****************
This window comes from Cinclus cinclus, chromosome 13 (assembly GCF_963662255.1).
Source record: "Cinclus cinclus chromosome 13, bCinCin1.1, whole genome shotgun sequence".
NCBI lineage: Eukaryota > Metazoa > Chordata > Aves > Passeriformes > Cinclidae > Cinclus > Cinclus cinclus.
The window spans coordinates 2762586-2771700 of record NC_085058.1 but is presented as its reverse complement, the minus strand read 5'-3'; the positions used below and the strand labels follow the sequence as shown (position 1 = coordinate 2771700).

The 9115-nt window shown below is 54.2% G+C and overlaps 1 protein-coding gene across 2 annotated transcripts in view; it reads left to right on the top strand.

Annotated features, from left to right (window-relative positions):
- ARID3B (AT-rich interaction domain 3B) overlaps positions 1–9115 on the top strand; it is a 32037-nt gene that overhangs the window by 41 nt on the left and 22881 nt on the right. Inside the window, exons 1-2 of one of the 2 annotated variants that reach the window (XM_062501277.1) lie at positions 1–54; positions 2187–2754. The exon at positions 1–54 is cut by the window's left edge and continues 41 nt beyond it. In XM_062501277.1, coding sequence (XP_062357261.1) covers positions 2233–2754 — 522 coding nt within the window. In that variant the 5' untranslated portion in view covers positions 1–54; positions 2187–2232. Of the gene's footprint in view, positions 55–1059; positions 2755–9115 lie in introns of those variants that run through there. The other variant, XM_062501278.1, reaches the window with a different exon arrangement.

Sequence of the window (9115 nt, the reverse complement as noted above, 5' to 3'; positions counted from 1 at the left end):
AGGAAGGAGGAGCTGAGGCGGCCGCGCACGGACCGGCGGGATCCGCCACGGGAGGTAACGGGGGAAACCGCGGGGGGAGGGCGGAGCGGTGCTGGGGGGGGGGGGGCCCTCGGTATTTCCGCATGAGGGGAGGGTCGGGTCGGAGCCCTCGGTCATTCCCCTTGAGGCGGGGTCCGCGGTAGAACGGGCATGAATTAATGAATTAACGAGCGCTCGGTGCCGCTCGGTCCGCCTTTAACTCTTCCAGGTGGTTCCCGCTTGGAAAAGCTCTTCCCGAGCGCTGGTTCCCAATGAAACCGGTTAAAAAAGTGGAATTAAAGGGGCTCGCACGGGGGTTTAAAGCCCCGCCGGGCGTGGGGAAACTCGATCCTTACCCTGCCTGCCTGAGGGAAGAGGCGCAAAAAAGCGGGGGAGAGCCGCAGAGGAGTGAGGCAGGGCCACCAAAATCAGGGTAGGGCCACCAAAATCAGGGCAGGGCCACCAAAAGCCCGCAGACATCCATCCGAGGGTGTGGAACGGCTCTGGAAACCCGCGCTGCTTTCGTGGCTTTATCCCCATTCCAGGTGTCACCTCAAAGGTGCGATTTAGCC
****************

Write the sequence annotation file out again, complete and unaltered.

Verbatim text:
This window comes from Cinclus cinclus, chromosome 13 (assembly GCF_963662255.1).
Source record: "Cinclus cinclus chromosome 13, bCinCin1.1, whole genome shotgun sequence".
NCBI lineage: Eukaryota > Metazoa > Chordata > Aves > Passeriformes > Cinclidae > Cinclus > Cinclus cinclus.
The window spans coordinates 2762586-2771700 of record NC_085058.1 but is presented as its reverse complement, the minus strand read 5'-3'; the positions used below and the strand labels follow the sequence as shown (position 1 = coordinate 2771700).

The 9115-nt window shown below is 54.2% G+C and overlaps 1 protein-coding gene across 2 annotated transcripts in view; it reads left to right on the top strand.

Annotated features, from left to right (window-relative positions):
- ARID3B (AT-rich interaction domain 3B) overlaps positions 1–9115 on the top strand; it is a 32037-nt gene that overhangs the window by 41 nt on the left and 22881 nt on the right. Inside the window, exons 1-2 of one of the 2 annotated variants that reach the window (XM_062501277.1) lie at positions 1–54; positions 2187–2754. The exon at positions 1–54 is cut by the window's left edge and continues 41 nt beyond it. In XM_062501277.1, coding sequence (XP_062357261.1) covers positions 2233–2754 — 522 coding nt within the window. In that variant the 5' untranslated portion in view covers positions 1–54; positions 2187–2232. Of the gene's footprint in view, positions 55–1059; positions 2755–9115 lie in introns of those variants that run through there. The other variant, XM_062501278.1, reaches the window with a different exon arrangement.

Sequence of the window (9115 nt, the reverse complement as noted above, 5' to 3'; positions counted from 1 at the left end):
AGGAAGGAGGAGCTGAGGCGGCCGCGCACGGACCGGCGGGATCCGCCACGGGAGGTAACGGGGGAAACCGCGGGGGGAGGGCGGAGCGGTGCTGGGGGGGGGGGGGCCCTCGGTATTTCCGCATGAGGGGAGGGTCGGGTCGGAGCCCTCGGTCATTCCCCTTGAGGCGGGGTCCGCGGTAGAACGGGCATGAATTAATGAATTAACGAGCGCTCGGTGCCGCTCGGTCCGCCTTTAACTCTTCCAGGTGGTTCCCGCTTGGAAAAGCTCTTCCCGAGCGCTGGTTCCCAATGAAACCGGTTAAAAAAGTGGAATTAAAGGGGCTCGCACGGGGGTTTAAAGCCCCGCCGGGCGTGGGGAAACTCGATCCTTACCCTGCCTGCCTGAGGGAAGAGGCGCAAAAAAGCGGGGGAGAGCCGCAGAGGAGTGAGGCAGGGCCACCAAAATCAGGGTAGGGCCACCAAAATCAGGGCAGGGCCACCAAAAGCCCGCAGACATCCATCCGAGGGTGTGGAACGGCTCTGGAAACCCGCGCTGCTTTCGTGGCTTTATCCCCATTCCAGGTGTCACCTCAAAGGTGCGATTTAGCC